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Headword: *ba/kis
Adler number: beta,47
Translated headword: Bakis, Bacis
Vetting Status: high
An epithet of Peisistratos.[1]
[Bakis] was a chresmologue.[2] But Philetas of Ephesos[3] says that there were three Bakises: the one from Eleon in Boiotia, the Athenian, and the Arkadian from the city of Kaphye[4] -- the one also called Kydas and Aletes.[5] Theopompos in [book] 9 of Philippika has many extraordinary stories about this Bakis, including the fact that on one occasion he purified the mad womenfolk of the Spartans -- Apollo having given him to them as purifier.[6]
Greek Original:
*ba/kis: e)pi/qeton *peisistra/tou. h)=n de\ xrhsmolo/gos. *filh/tas de\ o( *)efe/sio/s fhsi trei=s *ba/kidas: o( me\n e)c *)elew=nos th=s *boiwti/as, o( de\ *)aqhnai=os, o( de\ *)arka\s e)k po/lews *kafu/hs, o(\s kai\ *ku/das e)kalei=to kai\ *)alh/ths. *qeo/pompos de\ e)n th=| q# tw=n *filippikw=n a)/lla te polla\ peri\ tou/tou tou= *ba/kidos i(storei= para/doca, kai\ o(/ti pote\ tw=n *lakedaimoni/wn ta\s gunai=kas manei/sas e)ka/qhren, *)apo/llwnos tou/tois tou=ton kaqarth\n do/ntos.
On Bakis see generally OCD(4) p.221 (under "Bacis"); it notes that his oracles were mentioned from Herodotus onwards and that "[t]o cope with the mass of oracles from manifestly different dates, later authors assumed several Bacides".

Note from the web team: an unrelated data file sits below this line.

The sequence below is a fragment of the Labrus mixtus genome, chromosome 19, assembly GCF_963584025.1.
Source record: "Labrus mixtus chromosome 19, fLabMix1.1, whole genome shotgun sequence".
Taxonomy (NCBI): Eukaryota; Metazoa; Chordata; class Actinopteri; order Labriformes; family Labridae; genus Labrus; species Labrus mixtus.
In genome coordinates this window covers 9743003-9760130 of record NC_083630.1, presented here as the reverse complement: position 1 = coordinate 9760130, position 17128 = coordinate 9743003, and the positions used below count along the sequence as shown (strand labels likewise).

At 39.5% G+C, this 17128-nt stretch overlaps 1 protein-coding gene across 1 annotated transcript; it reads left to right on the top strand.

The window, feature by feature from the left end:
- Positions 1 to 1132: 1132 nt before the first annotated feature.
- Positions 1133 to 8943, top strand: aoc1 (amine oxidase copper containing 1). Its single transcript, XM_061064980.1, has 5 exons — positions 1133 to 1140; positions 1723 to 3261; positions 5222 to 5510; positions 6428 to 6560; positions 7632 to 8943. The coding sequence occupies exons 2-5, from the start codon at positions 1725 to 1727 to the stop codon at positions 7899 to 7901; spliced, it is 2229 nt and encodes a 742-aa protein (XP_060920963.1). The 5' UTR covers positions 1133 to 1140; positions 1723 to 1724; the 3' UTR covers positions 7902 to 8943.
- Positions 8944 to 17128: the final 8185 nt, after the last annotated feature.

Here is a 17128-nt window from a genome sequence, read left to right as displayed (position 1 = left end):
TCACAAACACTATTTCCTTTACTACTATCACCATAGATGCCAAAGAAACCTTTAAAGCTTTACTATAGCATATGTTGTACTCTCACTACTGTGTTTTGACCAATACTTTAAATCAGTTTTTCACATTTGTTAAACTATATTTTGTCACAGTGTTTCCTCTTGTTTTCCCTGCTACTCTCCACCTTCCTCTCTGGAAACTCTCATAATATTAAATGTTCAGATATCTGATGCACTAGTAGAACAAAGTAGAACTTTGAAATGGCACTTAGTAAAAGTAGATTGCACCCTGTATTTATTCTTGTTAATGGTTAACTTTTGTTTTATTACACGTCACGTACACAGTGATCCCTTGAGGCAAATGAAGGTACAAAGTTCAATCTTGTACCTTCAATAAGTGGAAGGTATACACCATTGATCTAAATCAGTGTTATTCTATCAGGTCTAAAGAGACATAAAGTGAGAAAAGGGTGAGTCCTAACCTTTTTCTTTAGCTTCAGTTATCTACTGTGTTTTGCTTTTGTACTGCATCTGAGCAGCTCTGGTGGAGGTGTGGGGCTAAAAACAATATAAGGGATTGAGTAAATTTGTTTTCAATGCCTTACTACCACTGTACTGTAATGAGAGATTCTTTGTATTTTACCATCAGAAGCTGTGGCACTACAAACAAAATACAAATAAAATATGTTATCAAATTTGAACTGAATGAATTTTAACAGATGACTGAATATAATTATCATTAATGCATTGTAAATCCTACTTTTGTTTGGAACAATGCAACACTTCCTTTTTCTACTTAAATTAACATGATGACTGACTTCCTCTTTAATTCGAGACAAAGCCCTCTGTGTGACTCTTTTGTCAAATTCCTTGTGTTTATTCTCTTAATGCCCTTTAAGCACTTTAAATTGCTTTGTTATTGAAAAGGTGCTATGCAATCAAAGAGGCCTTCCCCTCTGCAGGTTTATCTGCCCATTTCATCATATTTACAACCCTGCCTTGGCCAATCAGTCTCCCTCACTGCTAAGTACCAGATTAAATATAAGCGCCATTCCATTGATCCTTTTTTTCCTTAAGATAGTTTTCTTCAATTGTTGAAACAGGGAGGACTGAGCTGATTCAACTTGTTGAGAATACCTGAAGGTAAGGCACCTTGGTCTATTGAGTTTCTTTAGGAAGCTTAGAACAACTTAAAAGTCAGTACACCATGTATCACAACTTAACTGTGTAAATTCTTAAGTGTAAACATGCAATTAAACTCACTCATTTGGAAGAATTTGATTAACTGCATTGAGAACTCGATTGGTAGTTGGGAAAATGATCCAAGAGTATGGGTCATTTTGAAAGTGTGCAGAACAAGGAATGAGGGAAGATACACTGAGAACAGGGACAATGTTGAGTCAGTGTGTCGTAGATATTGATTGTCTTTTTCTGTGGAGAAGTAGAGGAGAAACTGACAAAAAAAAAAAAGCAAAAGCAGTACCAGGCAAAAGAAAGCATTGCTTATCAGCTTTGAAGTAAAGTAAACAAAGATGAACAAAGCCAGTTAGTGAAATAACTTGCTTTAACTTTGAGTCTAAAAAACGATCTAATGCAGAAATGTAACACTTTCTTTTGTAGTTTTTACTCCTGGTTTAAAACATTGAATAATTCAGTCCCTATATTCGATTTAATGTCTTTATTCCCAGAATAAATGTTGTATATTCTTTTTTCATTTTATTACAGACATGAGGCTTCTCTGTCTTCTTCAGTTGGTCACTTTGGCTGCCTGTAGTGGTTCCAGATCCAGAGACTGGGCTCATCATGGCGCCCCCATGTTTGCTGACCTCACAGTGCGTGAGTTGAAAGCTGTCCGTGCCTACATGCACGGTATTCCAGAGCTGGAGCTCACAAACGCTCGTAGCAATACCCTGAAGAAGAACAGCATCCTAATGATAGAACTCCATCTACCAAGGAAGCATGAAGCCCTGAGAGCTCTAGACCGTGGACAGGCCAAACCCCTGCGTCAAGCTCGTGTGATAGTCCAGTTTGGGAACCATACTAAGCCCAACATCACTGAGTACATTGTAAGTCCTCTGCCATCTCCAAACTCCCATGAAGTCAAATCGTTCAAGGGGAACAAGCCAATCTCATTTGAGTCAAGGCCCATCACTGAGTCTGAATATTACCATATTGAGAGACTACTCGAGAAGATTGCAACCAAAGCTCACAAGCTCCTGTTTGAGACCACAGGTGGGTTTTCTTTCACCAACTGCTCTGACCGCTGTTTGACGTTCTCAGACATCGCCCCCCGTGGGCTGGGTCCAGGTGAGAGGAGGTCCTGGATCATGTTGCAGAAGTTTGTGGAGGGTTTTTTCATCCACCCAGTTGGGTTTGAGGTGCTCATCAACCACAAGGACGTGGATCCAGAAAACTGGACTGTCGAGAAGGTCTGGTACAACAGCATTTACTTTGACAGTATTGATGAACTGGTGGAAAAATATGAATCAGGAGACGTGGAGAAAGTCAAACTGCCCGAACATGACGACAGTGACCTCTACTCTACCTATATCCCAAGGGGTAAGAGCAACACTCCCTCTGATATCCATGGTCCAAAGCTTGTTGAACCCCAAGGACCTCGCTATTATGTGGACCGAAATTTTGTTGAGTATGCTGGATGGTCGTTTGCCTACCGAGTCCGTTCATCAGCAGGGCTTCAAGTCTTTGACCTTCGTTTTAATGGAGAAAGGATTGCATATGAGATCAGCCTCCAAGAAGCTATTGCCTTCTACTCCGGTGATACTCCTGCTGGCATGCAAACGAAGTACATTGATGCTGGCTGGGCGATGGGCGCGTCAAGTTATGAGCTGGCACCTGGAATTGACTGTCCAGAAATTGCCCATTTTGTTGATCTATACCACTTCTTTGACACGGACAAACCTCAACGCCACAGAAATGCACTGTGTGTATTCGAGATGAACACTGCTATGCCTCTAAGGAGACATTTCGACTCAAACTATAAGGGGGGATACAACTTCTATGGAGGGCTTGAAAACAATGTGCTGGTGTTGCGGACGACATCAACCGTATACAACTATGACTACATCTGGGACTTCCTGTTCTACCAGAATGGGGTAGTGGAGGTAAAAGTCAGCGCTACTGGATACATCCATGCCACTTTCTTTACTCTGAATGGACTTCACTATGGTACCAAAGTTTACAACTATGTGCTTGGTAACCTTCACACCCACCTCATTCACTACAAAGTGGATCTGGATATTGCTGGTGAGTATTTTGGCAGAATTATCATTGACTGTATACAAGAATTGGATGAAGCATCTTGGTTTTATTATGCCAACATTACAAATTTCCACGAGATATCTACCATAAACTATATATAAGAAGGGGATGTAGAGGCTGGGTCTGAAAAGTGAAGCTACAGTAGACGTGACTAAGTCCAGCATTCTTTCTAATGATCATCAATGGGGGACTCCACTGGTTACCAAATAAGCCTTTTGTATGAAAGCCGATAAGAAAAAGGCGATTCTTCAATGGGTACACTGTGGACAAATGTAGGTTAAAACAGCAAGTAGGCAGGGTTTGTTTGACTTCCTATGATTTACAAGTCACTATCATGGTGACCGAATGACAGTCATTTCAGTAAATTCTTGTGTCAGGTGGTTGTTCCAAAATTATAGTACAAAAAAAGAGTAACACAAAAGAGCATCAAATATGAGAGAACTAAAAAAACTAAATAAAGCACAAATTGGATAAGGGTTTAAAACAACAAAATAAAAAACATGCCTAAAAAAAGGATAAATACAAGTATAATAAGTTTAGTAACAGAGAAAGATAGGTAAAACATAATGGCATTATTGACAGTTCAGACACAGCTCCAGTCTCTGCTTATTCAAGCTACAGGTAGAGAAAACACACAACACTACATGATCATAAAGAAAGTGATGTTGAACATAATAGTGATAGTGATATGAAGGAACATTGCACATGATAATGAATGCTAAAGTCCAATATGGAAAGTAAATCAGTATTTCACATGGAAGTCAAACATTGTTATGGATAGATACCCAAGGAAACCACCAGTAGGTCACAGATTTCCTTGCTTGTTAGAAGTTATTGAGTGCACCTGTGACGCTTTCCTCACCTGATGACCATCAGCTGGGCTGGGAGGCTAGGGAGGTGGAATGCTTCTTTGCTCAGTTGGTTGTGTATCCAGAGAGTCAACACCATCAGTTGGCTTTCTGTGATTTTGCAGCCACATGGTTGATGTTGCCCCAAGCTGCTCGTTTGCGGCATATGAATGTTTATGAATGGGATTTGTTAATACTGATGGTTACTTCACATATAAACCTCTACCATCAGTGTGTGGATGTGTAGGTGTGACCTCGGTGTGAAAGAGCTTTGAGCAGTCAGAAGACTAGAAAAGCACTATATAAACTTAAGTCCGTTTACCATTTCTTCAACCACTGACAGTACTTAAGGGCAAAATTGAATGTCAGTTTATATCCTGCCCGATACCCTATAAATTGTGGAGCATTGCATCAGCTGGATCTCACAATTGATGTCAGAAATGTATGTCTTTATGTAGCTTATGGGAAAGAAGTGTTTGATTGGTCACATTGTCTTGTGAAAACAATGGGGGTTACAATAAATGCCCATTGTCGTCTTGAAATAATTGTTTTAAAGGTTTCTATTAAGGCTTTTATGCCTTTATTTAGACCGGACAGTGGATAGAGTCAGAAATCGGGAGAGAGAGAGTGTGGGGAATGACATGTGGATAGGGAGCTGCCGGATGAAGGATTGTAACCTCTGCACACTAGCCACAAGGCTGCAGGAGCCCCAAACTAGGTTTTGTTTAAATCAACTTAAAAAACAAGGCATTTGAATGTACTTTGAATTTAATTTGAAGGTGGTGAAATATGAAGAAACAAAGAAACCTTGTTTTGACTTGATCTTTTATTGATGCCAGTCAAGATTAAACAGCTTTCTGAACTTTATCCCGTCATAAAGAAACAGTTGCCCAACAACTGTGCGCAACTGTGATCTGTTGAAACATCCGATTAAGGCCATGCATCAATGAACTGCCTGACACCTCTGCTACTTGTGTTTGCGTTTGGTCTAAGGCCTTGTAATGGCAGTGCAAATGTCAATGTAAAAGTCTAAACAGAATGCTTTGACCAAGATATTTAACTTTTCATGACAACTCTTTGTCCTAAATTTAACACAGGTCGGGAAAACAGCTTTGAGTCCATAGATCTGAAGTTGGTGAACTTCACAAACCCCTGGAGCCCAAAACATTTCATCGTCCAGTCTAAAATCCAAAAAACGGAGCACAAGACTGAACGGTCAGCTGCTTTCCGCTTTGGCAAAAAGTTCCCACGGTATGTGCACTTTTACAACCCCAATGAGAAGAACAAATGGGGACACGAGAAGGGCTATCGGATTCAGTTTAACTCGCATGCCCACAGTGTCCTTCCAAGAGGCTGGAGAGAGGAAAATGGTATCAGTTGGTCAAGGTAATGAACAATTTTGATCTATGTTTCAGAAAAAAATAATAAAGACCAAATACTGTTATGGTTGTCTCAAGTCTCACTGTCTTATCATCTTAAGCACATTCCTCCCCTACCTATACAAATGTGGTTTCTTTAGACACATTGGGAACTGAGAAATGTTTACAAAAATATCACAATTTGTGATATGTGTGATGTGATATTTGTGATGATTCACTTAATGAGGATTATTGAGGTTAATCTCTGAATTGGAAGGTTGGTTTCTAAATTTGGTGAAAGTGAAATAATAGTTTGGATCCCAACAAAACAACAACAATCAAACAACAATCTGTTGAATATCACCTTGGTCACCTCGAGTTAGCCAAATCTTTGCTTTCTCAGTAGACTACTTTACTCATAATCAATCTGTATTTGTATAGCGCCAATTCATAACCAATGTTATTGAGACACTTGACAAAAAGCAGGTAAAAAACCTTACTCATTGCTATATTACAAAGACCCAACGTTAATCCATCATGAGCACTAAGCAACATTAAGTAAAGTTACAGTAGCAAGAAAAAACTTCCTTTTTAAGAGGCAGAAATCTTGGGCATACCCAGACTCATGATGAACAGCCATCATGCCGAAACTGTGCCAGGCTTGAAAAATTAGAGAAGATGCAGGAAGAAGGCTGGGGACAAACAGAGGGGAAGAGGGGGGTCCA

[1] Likewise, according to Adler, in the Ambrosian Lexicon. This must be P. the C6-BCE tyrant of Athens (pi 1474). The precise import of his nickname is not obvious from this bare reference to it, but Herodotus 5.90.2 mentions that the Peisistratids had kept an oracle-collection on the Acropolis (which the invading Spartans who expelled the family in 510 took away with them).
[2] A word of several related meanings all to do with oracles: -collector, -speaker, -expounder.
[3] Cross-referenced at phi 333 but otherwise unknown.
[4] More exactly Kaphyai; see kappa 1149.
[5] cf. kappa 2607.
[6] Theopompus FGrH 115 F77. This whole paragraph of the entry comes from the scholia to Aristophanes, Peace 1071; cf. kappa 40, and see generally R. Parker, Miasma (Oxford 1983) 20.
J. Fontenrose, The Delphic Oracle (Berkeley & Los Angeles 1978), ch. 5
Keywords: biography; geography; historiography; history; medicine; religion; women
Translated by: David Whitehead on 7 August 2001@04:39:40.
Vetted by:
Catharine Roth (set status) on 17 January 2002@13:50:26.
David Whitehead (augmented note and keywords) on 17 September 2002@06:02:59.
Elizabeth Vandiver (Added italics; cosmetics) on 20 January 2006@19:46:04.
David Whitehead (tweaking) on 18 May 2012@06:01:33.
David Whitehead on 1 August 2014@05:20:05.
David Whitehead on 15 September 2015@03:56:07.


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